XML Encryption Format <Encrypted. Data Id? Type? Mime. Type? Encoding? > <Encryption. Method/>? <ds: XML Encryption Format ? ? ? ? ? ? ? ©Eastman Kodak Company, 2003 57

Web Services • Web Services paradigm built on – SOAP/XML Protocol – WSDL – Web Services • Web Services paradigm built on – SOAP/XML Protocol – WSDL – UDDI ©Eastman Kodak Company, 2003 58

Securing SOAP • SOAP messages can be transmitted using SSL/TLS – Authentication using SSL-based Securing SOAP • SOAP messages can be transmitted using SSL/TLS – Authentication using SSL-based PKI (client and server certificates) – Does not provide non-repudiation, long-term archivability • SOAP payload can contain XML-Signature and/or XML Encryption content ©Eastman Kodak Company, 2003 59

WS-Security • Specification developed by IBM, Microsoft, and Verisign • Now being standardized by WS-Security • Specification developed by IBM, Microsoft, and Verisign • Now being standardized by OASIS • Adds security to SOAP messaging – Associating “security tokens” with messages – Encrypting and/or digitally signing all or part of a message • Uses XML Signature & XML Encryption ©Eastman Kodak Company, 2003 60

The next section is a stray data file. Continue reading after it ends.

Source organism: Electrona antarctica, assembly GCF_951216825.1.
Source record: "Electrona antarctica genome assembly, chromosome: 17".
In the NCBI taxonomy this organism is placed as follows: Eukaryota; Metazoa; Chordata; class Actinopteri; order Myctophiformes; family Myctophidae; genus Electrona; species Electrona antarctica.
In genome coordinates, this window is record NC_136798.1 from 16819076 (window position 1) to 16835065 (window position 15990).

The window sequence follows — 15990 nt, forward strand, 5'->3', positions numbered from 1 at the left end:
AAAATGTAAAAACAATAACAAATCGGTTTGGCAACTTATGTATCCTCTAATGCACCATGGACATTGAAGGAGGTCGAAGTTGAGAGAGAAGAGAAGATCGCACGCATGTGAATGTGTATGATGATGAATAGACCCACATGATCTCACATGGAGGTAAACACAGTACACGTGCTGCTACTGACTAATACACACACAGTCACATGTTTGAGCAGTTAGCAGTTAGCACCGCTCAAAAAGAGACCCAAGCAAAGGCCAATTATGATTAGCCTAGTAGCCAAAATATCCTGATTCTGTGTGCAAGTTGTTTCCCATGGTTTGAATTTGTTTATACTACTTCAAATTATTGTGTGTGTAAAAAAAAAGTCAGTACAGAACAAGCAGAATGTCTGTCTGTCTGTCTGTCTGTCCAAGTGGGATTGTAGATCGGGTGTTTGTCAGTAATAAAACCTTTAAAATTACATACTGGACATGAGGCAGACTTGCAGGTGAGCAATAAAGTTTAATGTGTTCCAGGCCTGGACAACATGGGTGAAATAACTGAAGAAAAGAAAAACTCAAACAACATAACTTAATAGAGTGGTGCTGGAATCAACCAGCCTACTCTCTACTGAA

WS-Security Tokens • User Names (and Passwords) • Binary Security Tokens (X. 509 Certificates WS-Security Tokens • User Names (and Passwords) • Binary Security Tokens (X. 509 Certificates and Kerberos Tickets) ©Eastman Kodak Company, 2003 61

UDDI Security Features • UDDI – Universal Description, Discovery and Integration of business for UDDI Security Features • UDDI – Universal Description, Discovery and Integration of business for the Web • UDDI V 3. 0 allows for UDDI entities to be signed – Requesters can look only for signed data – Publishers can safeguard against imposters • Access to UDDI service may be secured – SSL, etc. ©Eastman Kodak Company, 2003 62

XML Firewalls • Traditional firewalls examine data at the packet level – Provided, e. XML Firewalls • Traditional firewalls examine data at the packet level – Provided, e. g. , IP-based filtering • XML firewalls examine data at the XML message level – Can provide same type of rule-driven filtering – Automatically handle authentication, etc. – Emerging new product category ©Eastman Kodak Company, 2003 63

WS-Security/Firewall Example <s: Envelope> <S: Header> <wsse: Security> … </wsse: Security> </S: Header> <S: WS-Security/Firewall Example {request} Fire wall Client ©Eastman Kodak Company, 2003 XML Firewall Server 64